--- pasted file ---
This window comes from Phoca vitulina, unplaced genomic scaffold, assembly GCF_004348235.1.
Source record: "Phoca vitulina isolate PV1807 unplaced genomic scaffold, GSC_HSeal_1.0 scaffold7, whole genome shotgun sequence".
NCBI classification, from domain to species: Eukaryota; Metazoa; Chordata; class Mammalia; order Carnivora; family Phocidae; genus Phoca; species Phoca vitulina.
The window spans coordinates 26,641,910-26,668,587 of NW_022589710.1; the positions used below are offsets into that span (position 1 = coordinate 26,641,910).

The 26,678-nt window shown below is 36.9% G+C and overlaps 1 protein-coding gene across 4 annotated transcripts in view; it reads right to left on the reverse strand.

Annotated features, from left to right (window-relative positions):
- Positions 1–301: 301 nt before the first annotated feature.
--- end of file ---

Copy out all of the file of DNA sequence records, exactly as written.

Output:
This window comes from Phoca vitulina, unplaced genomic scaffold, assembly GCF_004348235.1.
Source record: "Phoca vitulina isolate PV1807 unplaced genomic scaffold, GSC_HSeal_1.0 scaffold7, whole genome shotgun sequence".
NCBI classification, from domain to species: Eukaryota; Metazoa; Chordata; class Mammalia; order Carnivora; family Phocidae; genus Phoca; species Phoca vitulina.
The window spans coordinates 26,641,910-26,668,587 of NW_022589710.1; the positions used below are offsets into that span (position 1 = coordinate 26,641,910).

The 26,678-nt window shown below is 36.9% G+C and overlaps 1 protein-coding gene across 4 annotated transcripts in view; it reads right to left on the reverse strand.

Annotated features, from left to right (window-relative positions):
- Positions 1–301: 301 nt before the first annotated feature.